What is PPP (Point-to-Point Protocol)?

Point-to-Point Protocol (PPP) is a data link layer (Layer 2) communication protocol used to establish a direct connection between two nodes in a network. It is commonly used to connect a computer to the Internet through a dial-up connection or to establish a direct link between two private networks. PPP is defined in the Internet Engineering Task Force (IETF) standard RFC 1661.

Here's a technical breakdown of PPP:

  1. Layer of Operation:
    • PPP operates at the data link layer of the OSI model, specifically Layer 2. It is designed to encapsulate network layer protocols, allowing data to be transmitted over a point-to-point link.
  2. Connection Establishment:
    • PPP is used to establish a connection between two devices, typically a user's computer and an Internet Service Provider's (ISP) network device. This connection is often made over a physical medium like telephone lines, fiber optics, or other point-to-point links.
  3. Encapsulation:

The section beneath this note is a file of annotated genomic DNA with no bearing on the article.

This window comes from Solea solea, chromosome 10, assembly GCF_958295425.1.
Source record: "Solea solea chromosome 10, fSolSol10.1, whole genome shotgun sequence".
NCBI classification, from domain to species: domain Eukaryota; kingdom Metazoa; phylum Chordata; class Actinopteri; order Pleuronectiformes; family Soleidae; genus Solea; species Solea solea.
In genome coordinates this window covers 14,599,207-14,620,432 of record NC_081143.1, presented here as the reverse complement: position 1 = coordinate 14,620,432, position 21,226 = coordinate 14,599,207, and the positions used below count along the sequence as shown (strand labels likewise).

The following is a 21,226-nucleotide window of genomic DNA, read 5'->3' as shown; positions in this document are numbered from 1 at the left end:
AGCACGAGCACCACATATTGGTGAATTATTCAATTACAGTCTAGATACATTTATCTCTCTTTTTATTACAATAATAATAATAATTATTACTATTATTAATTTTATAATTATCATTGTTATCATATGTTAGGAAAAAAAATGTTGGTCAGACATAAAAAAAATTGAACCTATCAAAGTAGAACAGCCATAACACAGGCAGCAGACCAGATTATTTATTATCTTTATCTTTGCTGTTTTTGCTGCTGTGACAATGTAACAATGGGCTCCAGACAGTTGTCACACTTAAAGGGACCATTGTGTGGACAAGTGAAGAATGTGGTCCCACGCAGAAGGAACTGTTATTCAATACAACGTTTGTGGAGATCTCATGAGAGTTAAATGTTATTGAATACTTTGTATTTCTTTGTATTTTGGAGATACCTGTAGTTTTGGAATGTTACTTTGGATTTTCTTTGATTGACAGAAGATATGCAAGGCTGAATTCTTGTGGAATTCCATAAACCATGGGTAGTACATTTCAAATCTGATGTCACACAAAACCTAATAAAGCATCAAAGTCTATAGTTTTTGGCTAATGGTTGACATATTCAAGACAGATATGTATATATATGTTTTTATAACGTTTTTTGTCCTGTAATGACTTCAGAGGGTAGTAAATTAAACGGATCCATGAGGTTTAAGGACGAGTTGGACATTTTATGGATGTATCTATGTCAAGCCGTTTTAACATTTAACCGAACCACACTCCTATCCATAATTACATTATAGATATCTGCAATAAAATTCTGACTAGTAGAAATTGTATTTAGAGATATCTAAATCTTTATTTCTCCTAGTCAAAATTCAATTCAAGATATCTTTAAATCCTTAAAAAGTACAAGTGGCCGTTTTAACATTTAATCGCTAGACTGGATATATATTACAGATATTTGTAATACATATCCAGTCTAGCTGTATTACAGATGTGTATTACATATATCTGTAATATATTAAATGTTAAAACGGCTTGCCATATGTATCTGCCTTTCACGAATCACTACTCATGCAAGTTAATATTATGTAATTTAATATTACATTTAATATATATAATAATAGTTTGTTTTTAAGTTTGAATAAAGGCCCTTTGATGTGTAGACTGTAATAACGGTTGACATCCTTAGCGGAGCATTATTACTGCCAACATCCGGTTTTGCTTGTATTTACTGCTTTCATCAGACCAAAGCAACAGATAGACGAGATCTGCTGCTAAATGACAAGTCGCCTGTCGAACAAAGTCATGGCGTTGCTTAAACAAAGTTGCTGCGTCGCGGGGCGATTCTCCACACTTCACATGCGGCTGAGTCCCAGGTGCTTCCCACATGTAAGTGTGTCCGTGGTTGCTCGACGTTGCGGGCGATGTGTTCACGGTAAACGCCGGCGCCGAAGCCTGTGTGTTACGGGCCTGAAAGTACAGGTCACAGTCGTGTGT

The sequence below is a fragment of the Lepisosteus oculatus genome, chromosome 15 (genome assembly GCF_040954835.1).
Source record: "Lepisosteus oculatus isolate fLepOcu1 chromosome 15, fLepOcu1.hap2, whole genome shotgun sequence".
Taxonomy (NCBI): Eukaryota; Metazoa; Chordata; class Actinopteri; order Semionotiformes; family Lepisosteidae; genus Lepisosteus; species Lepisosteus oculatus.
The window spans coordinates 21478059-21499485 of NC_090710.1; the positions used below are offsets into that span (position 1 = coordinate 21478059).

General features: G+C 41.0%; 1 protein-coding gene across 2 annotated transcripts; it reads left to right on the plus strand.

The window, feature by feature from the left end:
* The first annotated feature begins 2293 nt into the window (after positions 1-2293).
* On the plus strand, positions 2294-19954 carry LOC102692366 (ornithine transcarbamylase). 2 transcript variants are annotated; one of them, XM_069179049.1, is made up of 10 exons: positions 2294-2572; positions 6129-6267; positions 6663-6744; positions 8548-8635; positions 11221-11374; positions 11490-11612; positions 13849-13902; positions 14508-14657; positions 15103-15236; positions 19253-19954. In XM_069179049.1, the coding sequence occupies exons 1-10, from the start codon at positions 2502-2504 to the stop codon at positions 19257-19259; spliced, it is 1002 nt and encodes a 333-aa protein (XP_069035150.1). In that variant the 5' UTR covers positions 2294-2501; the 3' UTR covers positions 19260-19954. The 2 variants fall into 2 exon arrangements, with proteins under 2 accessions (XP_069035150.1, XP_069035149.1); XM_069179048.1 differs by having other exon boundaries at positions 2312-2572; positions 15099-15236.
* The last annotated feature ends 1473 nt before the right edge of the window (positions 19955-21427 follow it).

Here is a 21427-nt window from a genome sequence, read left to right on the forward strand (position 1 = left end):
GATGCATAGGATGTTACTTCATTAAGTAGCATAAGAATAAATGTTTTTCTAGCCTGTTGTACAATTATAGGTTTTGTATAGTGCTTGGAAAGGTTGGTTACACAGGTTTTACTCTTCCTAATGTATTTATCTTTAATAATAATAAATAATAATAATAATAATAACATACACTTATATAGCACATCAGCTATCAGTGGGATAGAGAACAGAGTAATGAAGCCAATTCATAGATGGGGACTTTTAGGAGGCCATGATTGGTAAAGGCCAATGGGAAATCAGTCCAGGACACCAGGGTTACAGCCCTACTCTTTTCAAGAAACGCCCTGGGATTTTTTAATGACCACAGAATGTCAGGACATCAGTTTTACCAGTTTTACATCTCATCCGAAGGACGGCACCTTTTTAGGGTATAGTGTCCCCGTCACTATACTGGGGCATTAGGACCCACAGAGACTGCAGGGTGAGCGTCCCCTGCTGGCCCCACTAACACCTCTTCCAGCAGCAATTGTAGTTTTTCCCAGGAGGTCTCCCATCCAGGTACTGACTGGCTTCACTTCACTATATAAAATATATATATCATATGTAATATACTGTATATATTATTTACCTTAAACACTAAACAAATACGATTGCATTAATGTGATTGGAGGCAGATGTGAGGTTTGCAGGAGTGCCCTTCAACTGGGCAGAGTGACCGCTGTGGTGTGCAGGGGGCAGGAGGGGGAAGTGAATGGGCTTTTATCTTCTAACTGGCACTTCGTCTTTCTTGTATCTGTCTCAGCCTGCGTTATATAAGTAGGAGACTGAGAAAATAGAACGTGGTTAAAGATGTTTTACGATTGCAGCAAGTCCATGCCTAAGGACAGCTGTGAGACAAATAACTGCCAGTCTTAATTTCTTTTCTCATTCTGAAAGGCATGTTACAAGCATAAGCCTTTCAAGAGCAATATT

• PPP encapsulates higher-layer network protocols. This means it takes the data from the network layer (Layer 3) and encapsulates it in its own frame format for transmission over the link.
  4. Frame Format:
    • PPP frames consist of a header and a trailer. The header includes information such as the protocol type being carried (e.g., IP, IPv6), control fields, and addressing information. The trailer contains an error-checking mechanism (FCS - Frame Check Sequence) for ensuring data integrity during transmission.
  5. Authentication:
    • PPP supports various authentication methods to verify the identity of the connecting parties. Common authentication protocols used with PPP include Password Authentication Protocol (PAP) and Challenge Handshake Authentication Protocol (CHAP).
  6. Network Layer Protocol Support:
    • PPP is protocol-independent, meaning it can transport a variety of network layer protocols. It supports the encapsulation of IP, IPv6, IPX (Internetwork Packet Exchange), and others.
  7. Error Detection:
    • PPP uses a cyclic redundancy check (CRC) as part of its FCS in the frame trailer to detect errors that may occur during transmission.
  8. Multilink PPP (MLPPP):
    • MLPPP is an extension of PPP that allows the aggregation of multiple physical links into a single logical link, providing increased bandwidth and redundancy.
  9. LCP (Link Control Protocol):
    • PPP uses LCP to establish, configure, and test the data link connection. It negotiates options such as authentication, compression, and error detection during the link establishment phase.
  10. NCP (Network Control Protocol):
    • Once the link is established, NCP is used to negotiate and configure network layer protocols, such as IP, over the PPP link.